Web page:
Agile Analytics

Analytics is a method of logical analysis. It’s a method where a whole is divided into component parts.

On a macro level, component parts of the business whole include resources consumed, activities performed, products and services provided, customers and markets served, supplier networks, and the competitive environment.

For most of us in the performance management community, the analytic applications we’re most interested in focus on profitability, process, and performance.

Business examples include product and service cost, profitability analysis (products, services, customers. brands, and channels), operational modeling, process improvement, and performance measurement.

For those in larger companies many of the analytic applications we need are met with large scale Enterprise Analytics.

These Enterprise-class analytic luxury liners from SAS, SAP, Oracle, and others, are large scale, repeatable, IT intensive, integrated, and transaction oriented.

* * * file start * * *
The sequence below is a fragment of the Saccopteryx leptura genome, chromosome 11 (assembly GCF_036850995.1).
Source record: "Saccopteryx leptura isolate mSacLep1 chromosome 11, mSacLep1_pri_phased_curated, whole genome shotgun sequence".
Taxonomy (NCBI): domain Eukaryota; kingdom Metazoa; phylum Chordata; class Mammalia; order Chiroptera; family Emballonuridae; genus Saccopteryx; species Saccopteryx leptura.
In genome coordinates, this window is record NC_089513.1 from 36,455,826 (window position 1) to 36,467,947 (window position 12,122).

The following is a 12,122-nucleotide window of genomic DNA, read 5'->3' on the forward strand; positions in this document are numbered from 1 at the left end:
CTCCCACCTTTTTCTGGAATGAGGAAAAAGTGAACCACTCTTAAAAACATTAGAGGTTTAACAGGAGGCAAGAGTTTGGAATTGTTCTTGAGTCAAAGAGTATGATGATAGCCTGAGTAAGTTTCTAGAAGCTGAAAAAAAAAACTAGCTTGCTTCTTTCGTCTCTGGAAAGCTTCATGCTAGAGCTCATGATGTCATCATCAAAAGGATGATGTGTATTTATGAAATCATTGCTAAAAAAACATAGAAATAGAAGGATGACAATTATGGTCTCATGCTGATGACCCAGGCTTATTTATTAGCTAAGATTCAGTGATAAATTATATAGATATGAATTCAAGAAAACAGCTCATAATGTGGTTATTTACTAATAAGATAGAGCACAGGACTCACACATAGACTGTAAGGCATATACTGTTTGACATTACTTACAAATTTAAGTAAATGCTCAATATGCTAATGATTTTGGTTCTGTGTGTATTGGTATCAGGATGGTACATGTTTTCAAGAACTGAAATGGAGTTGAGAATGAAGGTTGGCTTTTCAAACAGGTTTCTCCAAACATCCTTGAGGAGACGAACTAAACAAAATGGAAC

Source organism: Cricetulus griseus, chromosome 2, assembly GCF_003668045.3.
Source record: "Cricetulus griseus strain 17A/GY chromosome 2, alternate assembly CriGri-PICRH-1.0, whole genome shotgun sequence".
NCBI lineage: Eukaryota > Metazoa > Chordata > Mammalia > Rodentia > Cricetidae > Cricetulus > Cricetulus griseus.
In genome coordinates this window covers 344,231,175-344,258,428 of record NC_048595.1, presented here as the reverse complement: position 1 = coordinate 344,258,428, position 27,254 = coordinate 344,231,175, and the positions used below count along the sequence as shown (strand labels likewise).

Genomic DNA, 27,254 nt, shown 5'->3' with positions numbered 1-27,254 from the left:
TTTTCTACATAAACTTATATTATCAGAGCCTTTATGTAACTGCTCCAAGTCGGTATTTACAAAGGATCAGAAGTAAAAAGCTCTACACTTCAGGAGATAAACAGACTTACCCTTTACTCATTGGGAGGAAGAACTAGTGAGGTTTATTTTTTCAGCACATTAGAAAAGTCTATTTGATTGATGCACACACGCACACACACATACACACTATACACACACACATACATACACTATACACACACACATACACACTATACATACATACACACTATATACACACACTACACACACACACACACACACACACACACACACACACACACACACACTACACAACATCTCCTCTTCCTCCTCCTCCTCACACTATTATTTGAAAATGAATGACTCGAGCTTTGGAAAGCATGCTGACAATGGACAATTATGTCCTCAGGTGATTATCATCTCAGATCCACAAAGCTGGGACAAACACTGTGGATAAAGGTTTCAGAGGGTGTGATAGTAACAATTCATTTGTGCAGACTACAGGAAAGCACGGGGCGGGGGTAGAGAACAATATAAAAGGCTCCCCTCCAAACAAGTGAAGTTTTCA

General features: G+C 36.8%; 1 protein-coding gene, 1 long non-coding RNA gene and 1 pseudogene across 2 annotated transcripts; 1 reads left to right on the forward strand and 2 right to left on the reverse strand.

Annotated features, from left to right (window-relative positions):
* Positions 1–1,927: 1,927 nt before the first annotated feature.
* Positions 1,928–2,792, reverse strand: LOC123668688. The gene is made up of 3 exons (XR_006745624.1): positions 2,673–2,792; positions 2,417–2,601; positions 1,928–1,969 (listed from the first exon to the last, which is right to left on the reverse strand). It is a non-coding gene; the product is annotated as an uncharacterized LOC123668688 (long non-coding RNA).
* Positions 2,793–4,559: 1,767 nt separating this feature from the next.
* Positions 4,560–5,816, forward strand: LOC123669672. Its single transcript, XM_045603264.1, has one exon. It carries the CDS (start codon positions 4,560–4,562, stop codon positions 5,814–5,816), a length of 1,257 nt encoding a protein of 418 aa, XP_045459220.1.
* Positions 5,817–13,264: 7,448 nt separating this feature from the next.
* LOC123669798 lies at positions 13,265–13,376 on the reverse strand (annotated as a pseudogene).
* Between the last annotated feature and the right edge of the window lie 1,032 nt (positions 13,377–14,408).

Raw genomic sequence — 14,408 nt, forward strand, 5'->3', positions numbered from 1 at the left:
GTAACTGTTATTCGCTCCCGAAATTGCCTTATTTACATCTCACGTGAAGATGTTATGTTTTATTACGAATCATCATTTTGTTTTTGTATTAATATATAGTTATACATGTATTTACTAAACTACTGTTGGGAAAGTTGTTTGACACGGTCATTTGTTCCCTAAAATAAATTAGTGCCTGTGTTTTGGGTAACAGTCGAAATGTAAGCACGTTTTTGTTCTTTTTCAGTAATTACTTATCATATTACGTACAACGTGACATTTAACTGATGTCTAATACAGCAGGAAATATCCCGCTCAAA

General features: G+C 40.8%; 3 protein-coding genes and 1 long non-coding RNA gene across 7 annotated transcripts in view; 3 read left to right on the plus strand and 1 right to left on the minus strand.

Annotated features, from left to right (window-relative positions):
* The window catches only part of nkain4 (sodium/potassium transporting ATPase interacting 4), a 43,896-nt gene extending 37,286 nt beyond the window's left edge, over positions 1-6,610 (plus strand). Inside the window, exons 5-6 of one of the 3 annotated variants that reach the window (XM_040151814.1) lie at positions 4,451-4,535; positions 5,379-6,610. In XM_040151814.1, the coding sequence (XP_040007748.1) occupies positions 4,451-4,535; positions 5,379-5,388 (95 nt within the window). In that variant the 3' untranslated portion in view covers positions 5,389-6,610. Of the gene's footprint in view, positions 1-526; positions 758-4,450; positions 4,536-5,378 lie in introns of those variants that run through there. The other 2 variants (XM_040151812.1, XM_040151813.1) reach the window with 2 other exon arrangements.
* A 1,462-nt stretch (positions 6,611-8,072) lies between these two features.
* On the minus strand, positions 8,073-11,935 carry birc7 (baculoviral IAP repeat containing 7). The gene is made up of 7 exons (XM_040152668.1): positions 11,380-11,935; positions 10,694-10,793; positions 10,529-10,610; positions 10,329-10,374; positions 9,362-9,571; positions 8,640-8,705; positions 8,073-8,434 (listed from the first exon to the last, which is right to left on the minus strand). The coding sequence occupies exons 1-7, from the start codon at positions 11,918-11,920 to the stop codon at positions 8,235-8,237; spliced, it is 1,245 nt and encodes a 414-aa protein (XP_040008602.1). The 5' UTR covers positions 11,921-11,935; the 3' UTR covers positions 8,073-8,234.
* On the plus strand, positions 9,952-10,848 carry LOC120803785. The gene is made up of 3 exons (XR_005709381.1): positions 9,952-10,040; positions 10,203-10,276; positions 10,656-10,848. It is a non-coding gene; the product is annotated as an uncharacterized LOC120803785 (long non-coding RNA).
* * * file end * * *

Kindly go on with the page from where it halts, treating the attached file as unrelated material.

Agile Analytics is more of a speed boat, often project based with attributes like fast (speed to results), flexible (applies to many different situations), simple and on point, relevant, operations focused, actionable (results lead to change) and adaptable to a changing environment.

Together Enterprise and Agile are the Yin and Yang solutions to business analytics.

It would not be unusual to use Agile Analytics as a bridge to Enterprise Analytics, a proof of concept before large commitments are made. Nor would it be unusual for an agile solution to draw data and information from Enterprise Analytic systems and data depositories.

Agile analytics rapidly and efficiently answers the questions that Enterprise Analytics either cannot answer, or that take a significant time and resource to answer.

Best practice for Agile Analytics starts with short and aggressive timelines, expecting answers not progress reports. 2-6 months, never more than a year.

Another best practice is clarity and singleness of purpose. Short aggressive time lines require clear definition of the problem to be solved and/or specific questions to get answered.

Best practice also includes simplicity and maximizing the amount of work NOT done.

When the objective is accurate but not precise, reasonable but not absolute, good but not perfect, a lot of unnecessary work can be avoided.

Always consider Yin and Yang solutions to your business issues…

John A. Miller

June 2010

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